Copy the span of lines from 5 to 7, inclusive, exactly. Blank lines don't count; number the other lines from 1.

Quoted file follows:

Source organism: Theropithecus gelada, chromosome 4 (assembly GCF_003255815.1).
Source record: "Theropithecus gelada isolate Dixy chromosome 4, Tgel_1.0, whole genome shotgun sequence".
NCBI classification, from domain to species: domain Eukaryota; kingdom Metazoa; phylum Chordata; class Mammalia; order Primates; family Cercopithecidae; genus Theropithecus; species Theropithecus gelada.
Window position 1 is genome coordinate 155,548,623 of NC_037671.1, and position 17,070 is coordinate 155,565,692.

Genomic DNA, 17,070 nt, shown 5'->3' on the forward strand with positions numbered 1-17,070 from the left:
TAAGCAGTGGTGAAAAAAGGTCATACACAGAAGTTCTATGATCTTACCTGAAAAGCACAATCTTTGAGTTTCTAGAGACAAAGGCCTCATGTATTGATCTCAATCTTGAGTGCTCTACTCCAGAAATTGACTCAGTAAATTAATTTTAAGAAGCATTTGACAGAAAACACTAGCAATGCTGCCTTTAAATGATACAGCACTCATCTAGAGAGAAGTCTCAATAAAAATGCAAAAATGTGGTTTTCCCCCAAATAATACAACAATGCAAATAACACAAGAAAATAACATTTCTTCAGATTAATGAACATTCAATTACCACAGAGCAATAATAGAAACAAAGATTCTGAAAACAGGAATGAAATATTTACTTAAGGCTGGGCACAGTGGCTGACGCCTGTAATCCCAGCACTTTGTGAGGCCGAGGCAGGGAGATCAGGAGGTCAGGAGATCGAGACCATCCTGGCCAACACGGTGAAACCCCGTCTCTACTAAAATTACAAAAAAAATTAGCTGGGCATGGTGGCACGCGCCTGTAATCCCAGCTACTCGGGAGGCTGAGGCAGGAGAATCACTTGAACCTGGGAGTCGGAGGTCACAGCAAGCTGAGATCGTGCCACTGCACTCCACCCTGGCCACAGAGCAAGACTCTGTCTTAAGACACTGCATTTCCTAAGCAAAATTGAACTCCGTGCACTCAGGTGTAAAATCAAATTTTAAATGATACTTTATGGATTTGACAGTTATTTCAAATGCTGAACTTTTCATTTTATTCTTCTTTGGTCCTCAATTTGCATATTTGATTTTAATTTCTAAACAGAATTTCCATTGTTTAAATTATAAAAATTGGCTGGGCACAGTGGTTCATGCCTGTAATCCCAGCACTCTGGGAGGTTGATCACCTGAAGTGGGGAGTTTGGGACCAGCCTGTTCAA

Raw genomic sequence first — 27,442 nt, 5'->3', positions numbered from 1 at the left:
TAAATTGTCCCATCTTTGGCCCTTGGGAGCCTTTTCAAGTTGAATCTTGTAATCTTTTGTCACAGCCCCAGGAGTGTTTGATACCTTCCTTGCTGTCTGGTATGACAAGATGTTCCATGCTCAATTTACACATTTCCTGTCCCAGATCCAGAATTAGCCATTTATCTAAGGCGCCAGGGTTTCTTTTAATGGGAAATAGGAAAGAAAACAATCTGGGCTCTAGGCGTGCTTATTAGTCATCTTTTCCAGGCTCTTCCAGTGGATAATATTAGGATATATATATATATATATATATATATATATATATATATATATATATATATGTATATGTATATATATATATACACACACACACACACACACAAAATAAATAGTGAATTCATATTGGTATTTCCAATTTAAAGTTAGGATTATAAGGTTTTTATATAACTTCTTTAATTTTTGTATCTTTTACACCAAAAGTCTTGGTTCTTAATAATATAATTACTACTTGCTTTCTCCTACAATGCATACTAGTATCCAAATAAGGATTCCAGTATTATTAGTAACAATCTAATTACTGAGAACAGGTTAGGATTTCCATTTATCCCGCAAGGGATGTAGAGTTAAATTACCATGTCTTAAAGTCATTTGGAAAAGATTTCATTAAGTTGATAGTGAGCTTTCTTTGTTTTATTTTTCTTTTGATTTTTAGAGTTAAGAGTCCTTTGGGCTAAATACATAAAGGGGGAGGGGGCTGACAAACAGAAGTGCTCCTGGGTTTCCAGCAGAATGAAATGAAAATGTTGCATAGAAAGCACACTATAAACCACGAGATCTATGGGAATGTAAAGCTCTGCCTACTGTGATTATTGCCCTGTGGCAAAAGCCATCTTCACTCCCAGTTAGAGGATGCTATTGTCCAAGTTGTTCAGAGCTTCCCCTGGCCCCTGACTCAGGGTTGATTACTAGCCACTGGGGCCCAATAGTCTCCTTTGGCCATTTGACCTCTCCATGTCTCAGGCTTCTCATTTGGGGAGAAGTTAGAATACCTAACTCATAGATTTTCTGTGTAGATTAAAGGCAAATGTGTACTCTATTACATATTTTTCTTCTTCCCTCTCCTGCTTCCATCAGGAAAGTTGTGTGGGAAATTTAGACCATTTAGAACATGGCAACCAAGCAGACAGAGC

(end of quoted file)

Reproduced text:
Genomic DNA, 17,070 nt, shown 5'->3' on the forward strand with positions numbered 1-17,070 from the left:
TAAGCAGTGGTGAAAAAAGGTCATACACAGAAGTTCTATGATCTTACCTGAAAAGCACAATCTTTGAGTTTCTAGAGACAAAGGCCTCATGTATTGATCTCAATCTTGAGTGCTCTACTCCAGAAATTGACTCAGTAAATTAATTTTAAGAAGCATTTGACAGAAAACACTAGCAATGCTGCCTTTAAATGATACAGCACTCATCTAGAGAGAAGTCTCAATAAAAATGCAAAAATGTGGTTTTCCCCCAAATAATACAACAATGCAAATAACACAAGAAAATAACATTTCTTCAGATTAATGAACATTCAATTACCACAGAGCAATAATAGAAACAAAGATTCTGAAAACAGGAATGAAATATTTACTTAAGGCTGGGCACAGTGGCTGACGCCTGTAATCCCAGCACTTTGTGAGGCCGAGGCAGGGAGATCAGGAGGTCAGGAGATCGAGACCATCCTGGCCAACACGGTGAAACCCCGTCTCTACTAAAATTACAAAAAAAATTAGCTGGGCATGGTGGCACGCGCCTGTAATCCCAGCTACTCGGGAGGCTGAGGCAGGAGAATCACTTGAACCTGGGAGTCGGAGGTCACAGCAAGCTGAGATCGTGCCACTGCACTCCACCCTGGCCACAGAGCAAGACTCTGTCTTAAGACACTGCATTTCCTAAGCAAAATTGAACTCCGTGCACTCAGGTGTAAAATCAAATTTTAAATGATACTTTATGGATTTGACAGTTATTTCAAATGCTGAACTTTTCATTTTATTCTTCTTTGGTCCTCAATTTGCATATTTGATTTTAATTTCTAAACAGAATTTCCATTGTTTAAATTATAAAAATTGGCTGGGCACAGTGGTTCATGCCTGTAATCCCAGCACTCTGGGAGGTTGATCACCTGAAGTGGGGAGTTTGGGACCAGCCTGTTCAA

Raw genomic sequence first — 27,442 nt, 5'->3', positions numbered from 1 at the left: